coal. Coal is dirty and very polluting. Technology exists that can
          clean up the coal exhaust, however, it is not economical. So, like
          the renewable fuels subsidy, this part will also subsidize power
          produced from "clean" coal. What this bill also does is allows
          polluting plants to continue to be built and operated. Mercury from
          coal power plants has contaminated most Texas rivers and the gulf
          coast so that it is a health hazard to eat fish from the area. The
          bill is a start, however, we need to stop polluting!
          >
          > 4) MTBE Producers Protection - The government mandated that MTBE
          be put into fuel (Clean Air Act). Now it has been determined that
          MTBE can mix with groundwater and it tastes bad (no bad health
          effects have been discovered). Lawyers want to get rich suing MTBE
          manufacturers - a repeat of the asbestos cases. Companies that
          produced MTBE want protection from such lawyers. In my opinion, the
          companies only did what the government told them to do; no one will
          get a dime except the lawyers; and it will only hurt American
          companies, resulting in job layoffs. Companies who manufactured MTBE
          (which is just about every American oil and chemical company) should
          not be penalized for it. Even more, MTBE did do a great deal to
          clean up our air and we will have to find something to replace it.
          >
          > 5) Permission to drill in national wilderness preserves - Oil has
          been found in some federal lands that prohibit drilling. Why have
          preserves if we aren't going to preserve them?
          >
          > What the bill does not contain is a long term energy plan. It is a
          short-term hold-out, sort of like taking out one loan to pay
          another. We do need energy solutions. I think individuals,
          communities and companies will find them long before the government
          can do anything about it. HREG is a start.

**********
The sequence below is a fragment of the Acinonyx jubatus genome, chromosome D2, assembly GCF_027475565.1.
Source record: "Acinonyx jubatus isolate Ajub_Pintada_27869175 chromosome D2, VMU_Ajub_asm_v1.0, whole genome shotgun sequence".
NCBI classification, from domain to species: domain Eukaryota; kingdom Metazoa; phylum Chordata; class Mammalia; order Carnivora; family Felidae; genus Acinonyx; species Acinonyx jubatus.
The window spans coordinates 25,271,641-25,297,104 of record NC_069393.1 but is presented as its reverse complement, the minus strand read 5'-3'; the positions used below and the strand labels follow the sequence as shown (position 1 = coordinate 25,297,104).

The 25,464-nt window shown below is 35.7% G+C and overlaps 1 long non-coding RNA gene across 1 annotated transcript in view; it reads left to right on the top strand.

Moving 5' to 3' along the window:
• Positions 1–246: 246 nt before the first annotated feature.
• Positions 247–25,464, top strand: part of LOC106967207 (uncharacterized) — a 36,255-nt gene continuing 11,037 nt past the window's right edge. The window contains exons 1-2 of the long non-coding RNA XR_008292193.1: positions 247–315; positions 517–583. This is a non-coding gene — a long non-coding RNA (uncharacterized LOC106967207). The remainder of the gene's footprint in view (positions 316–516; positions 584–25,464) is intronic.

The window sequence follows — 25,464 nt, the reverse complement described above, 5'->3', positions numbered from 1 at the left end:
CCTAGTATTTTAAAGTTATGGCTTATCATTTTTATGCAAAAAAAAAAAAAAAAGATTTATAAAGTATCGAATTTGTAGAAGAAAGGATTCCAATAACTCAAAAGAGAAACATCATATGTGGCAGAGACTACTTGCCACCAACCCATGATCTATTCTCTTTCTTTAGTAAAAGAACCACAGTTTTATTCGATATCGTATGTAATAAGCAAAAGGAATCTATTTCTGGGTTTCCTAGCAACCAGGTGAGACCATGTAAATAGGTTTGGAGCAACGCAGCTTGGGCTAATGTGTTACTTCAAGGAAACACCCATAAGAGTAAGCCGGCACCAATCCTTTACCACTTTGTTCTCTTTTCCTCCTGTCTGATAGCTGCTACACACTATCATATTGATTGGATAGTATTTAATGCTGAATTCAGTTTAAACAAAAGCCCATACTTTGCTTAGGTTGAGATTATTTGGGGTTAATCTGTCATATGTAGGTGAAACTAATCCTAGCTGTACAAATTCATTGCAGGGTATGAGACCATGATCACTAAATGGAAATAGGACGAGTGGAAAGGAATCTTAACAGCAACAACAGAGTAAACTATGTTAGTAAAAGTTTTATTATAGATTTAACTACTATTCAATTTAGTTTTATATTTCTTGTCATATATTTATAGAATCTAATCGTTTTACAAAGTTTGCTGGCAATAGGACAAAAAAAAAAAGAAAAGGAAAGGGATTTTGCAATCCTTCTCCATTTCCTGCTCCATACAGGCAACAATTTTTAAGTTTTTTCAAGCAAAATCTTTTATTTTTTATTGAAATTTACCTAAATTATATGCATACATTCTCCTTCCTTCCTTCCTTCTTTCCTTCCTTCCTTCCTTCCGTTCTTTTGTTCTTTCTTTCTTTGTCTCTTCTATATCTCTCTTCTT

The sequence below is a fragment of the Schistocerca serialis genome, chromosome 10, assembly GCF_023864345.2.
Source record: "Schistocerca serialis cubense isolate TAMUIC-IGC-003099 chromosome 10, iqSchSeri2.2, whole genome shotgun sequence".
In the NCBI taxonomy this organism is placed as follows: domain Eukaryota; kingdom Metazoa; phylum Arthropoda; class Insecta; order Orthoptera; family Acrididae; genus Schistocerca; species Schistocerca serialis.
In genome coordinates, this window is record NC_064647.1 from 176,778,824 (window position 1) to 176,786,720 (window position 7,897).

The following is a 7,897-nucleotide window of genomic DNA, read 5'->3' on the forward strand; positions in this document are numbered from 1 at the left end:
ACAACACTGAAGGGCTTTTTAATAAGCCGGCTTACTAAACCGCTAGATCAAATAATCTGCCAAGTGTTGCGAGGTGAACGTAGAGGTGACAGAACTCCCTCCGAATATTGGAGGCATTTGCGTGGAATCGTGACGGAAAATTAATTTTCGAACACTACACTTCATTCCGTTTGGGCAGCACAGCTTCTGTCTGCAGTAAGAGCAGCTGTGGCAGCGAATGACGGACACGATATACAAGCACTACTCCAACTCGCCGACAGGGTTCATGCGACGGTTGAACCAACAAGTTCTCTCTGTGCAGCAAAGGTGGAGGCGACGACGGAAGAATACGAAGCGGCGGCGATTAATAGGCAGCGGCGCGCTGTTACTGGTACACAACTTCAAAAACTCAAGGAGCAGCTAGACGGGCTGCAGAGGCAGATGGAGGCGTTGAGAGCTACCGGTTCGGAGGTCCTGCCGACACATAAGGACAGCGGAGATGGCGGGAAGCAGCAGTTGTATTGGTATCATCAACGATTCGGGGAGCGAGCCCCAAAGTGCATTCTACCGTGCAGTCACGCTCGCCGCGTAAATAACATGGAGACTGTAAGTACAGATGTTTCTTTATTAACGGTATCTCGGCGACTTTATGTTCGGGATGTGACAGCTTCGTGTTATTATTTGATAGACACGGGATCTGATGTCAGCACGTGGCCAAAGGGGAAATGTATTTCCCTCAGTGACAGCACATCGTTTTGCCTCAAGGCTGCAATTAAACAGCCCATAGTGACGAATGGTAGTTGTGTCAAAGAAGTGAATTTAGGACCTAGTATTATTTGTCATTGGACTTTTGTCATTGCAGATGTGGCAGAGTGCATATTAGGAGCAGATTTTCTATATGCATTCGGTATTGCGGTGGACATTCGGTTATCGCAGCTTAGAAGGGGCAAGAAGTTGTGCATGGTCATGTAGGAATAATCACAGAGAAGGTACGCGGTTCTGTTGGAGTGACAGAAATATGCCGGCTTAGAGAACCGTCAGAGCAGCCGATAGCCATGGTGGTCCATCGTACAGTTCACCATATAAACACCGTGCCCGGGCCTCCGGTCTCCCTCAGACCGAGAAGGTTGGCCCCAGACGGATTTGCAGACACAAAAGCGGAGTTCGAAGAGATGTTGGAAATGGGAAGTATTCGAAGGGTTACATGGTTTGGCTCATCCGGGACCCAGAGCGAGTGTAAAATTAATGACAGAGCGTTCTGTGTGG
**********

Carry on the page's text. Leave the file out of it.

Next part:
>
          > Regards,
          > Chris
          >
          >
          >
          > jsbalkite <jsbalkite@s...> wrote:
          > Hi, I'm James - new to the group. I work for United Space Alliance
          > (NASA contractor) and I promote Green Mountain Energy (pollution-
          free
          > residential/commercial energy) on the side. If you're interested in
          > learning more I'd be more than happy to assist. Disclaimer - I get
          a
          > commission for people that switch (free for you) to our pollution-
          > free, renewable energy.
          >
          > I'm writing because I'm really disapointed with the President's
          > energy policy. I'm even more depressed about the bill that passed
          the
          > House which made Bush look like a tree-hugger.
          >
          > To get to my point, I'm looking for any good, factual (non-
          editorial)
          > analyses of the proposed policies. I need to write an economic
          impact
          > paper for this macroeconomic class and my professor is quite the
          free-
          > market conservative who doesn't really care for environmentalists.
          So
          > I need numbers.
          >
          > By the way, where's the outrage on this board regarding these
          > policies catering to the status-quo, non-renewable energy
          production
          > and practically ignoring conservation and our crack-like addiction
          to
          > [foreign] oil?
          >
          >
          >
          >
          >
          > ---------------------------------